Toy Fair: Big-Ticket High Tech

With iPods and cell phones in abundance, the toy industry wants to come up with new electronic gadgets. At the annual Toy Fair in New York City, there are plenty of innovative ideas, but most come at a hefty price.

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RENEE MONTAGNE, host:

A warning to parents: the following report may end up causing you a lot of money. It's about the annual Toy Fair in New York City where the newest games and toys are unveiled. This year, the hottest products are packed with electronics. They're noisy, and they cost a bundle.

NPR's Robert Smith checked out the toy selection.

ROBERT SMITH: It's built like a piece of military hardware with infrared sensors and radio frequency tags. It has a memory chip and voice-recognition software. And thank goodness it's wearing a diaper.

(Soundbite of talking doll)

LITTLE MOMMY DOLL: Uh-oh, Mama. Go potty.

(Soundbite of laughter)

SMITH: This Little Mommy's Doll from Mattel cuddles, recognizes objects and responds to her own name. In fact, she could probably strike up a conversation with Hasbro's talking parrot - Squawkers McCaw.

Unidentified Woman #1: Hi, Squawkers.

(Soundbite of talking toy parrot)

SQUAWKERS MCCAW: Hello.

Unidentified Woman #1: He's like a real parrot. He has touch sensors. So when I touched his back…

(Soundbite of laughter)

SMITH: With video games and iPods competing for kids' attention, the toy industry's has had to pump up its own electronic innovation. Everywhere at the Toy Fair are playthings that recognize you, talk back, and generally make a ruckus.

Duncan Billing is the chief marketing officer of Hasbro.

Mr. DUNCAN BILLING (Chief Marketing Officer, Hasbro): Every year, technology advances, and we can use those advances to enhance play experiences.

SMITH: Well, is there anything that you can't put a chip in?

Mr. BILLING: Well, probably. But we haven't thought of one yet.

SMITH: The technology does come at a price. Both the baby doll and the parrot will probably retail for $69.99, a price that Billing figures is reasonable for some parents.

Mr. BILLING: And actually, if you look at video games, video games have really opened consumers minds to higher price points. They're paying 50 or $60 for a video game. They're paying, what - $600 for PS3? They're paying $300 for a Nintendo Wii, and there's no reason why they wouldn't pay that for really great toys.

SMITH: Of course, there is a larger price to pay for all these technological toys: a parent's sanity.

(Soundbite of Rubik's Revolution toy)

RUBIK'S REVOLUTION TOY: Press brown to play Light Speed. Press yellow to play Rabbit in Charge.

SMITH: Remember the quiet Rubik's Cube? It's now Rubik's Revolution. Toy executive Eric Levin rotates the blinking cube quickly in his hands.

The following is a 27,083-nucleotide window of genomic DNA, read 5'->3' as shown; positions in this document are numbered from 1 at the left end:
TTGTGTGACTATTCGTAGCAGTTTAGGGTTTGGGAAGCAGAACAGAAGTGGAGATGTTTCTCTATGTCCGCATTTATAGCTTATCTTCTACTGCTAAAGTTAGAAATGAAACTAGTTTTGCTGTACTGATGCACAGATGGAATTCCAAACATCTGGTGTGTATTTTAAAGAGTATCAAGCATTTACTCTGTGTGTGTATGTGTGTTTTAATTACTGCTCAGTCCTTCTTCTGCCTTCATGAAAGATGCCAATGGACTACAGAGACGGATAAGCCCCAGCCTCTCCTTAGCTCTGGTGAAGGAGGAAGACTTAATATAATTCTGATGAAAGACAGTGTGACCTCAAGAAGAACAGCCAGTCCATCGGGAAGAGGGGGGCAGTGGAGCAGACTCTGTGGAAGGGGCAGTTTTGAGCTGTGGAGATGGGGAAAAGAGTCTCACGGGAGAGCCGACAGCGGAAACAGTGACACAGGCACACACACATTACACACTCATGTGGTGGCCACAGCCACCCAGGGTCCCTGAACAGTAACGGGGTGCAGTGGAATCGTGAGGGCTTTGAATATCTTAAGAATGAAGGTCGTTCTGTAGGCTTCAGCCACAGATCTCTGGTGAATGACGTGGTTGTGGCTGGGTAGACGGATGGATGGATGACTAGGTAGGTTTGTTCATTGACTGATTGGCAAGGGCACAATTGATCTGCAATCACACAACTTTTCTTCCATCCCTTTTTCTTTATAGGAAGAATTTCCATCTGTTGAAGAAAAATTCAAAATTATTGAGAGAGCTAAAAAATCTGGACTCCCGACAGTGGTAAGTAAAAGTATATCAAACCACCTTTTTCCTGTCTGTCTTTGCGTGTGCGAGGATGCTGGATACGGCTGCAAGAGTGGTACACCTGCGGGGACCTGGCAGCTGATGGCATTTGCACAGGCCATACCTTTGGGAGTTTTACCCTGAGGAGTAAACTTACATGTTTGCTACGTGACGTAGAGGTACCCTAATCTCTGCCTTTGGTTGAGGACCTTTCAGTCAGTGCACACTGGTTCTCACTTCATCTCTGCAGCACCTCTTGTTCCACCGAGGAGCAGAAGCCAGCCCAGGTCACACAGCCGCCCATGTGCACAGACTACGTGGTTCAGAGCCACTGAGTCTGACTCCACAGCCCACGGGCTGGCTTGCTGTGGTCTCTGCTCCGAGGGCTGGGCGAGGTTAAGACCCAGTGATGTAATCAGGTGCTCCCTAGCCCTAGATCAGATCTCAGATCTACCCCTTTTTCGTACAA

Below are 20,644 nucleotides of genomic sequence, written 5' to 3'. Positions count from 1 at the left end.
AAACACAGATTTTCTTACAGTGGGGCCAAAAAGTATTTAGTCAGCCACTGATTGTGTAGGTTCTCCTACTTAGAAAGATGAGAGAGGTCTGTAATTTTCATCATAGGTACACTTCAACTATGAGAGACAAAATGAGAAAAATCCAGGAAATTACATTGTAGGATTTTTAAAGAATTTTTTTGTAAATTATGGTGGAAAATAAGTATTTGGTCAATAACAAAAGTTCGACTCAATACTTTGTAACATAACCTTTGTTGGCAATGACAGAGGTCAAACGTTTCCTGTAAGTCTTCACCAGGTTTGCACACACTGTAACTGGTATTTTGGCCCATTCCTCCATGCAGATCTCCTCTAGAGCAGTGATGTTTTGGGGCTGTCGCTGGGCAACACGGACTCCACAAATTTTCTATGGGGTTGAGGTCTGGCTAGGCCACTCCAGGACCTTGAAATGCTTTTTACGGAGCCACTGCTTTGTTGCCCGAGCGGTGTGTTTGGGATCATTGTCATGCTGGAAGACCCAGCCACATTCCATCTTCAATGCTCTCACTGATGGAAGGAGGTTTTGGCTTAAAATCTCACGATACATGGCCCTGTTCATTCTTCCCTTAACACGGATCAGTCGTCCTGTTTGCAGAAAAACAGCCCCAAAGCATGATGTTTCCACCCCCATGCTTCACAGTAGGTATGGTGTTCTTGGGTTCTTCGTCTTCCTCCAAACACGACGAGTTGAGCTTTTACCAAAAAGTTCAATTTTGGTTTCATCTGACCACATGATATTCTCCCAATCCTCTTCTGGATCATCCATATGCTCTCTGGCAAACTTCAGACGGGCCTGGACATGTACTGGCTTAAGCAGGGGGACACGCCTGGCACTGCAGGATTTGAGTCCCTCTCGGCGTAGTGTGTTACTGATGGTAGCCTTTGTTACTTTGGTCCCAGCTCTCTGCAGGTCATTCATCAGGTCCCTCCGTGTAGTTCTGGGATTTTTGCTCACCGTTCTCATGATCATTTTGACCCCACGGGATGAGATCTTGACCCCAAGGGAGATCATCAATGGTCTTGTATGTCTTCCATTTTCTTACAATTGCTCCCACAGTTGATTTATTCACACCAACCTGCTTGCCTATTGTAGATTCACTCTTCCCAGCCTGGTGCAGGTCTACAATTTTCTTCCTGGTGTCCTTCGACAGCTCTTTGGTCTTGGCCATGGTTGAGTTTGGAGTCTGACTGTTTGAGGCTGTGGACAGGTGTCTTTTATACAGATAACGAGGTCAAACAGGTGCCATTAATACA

Mr. ERIC LEVIN (Executive Vice President, Techno Source): And now every time you hit the light, another light turns on somewhere. Every time you do it, the next light stays on for a shorter period of time, and that ticking noise gets faster and faster, creating a really great sense of panic.

(Soundbite of buzzing and beeping sounds)

SMITH: It's just one of the traditional toys that's gone high-tech. The Toy Fair features LEGO sets with infrared sensors and bricks that make sounds. There's a Barbie Doll that lip-synchs along with your iPod. Even the clothing at the Toy Fair has something to say.

(Soundbite of "Hokey Pokey" Skirt)

HOKEY POKEY SKIRT TOY: (Singing) You do the Hokey Pokey and you dance yourself around. That's what it's all about.

SMITH: That's the "Hokey Pokey" skirts from the Acting Out Company. They're putting at a whole line of musical clothing.

Unidentified Woman #2: We have "Dance of the Sugar Plum Fairy."

(Soundbite of song, "Dance of the Sugar Plum Fairy")

Unidentified Woman #2: We have a new skirt that plays a "Chicken Dance."

(Soundbite of song, "Chicken Dance")

SMITH: It would be like a bell on a cat. You'll always know where your little daughter is.

Unidentified Woman #2: She could wear it to the supermarket, and you can't lose her.

SMITH: Each of these toys is pretty amusing by itself. But what happens when the little girl wearing the chicken dance-skirt pulls out Mattel's new Pizza-Maker Elmo doll?

(Soundbite of Elmo Doll)

PIZZA-MAKER ELMO DOLL: (Singing) The time to play with dough and then we throw it…

SMITH: While her brother turns on Hasbro's Whack-a-Mole Tower.

(Soundbite of Hasbro's Guacamole tower)

WHACK-A-MOLE TOWER TOY: Ready? Go!

(Soundbite of music)

SMITH: The lesson for parents from the Toy Fair: stock up on batteries and earplugs.

Robert Smith, NPR News, New York.

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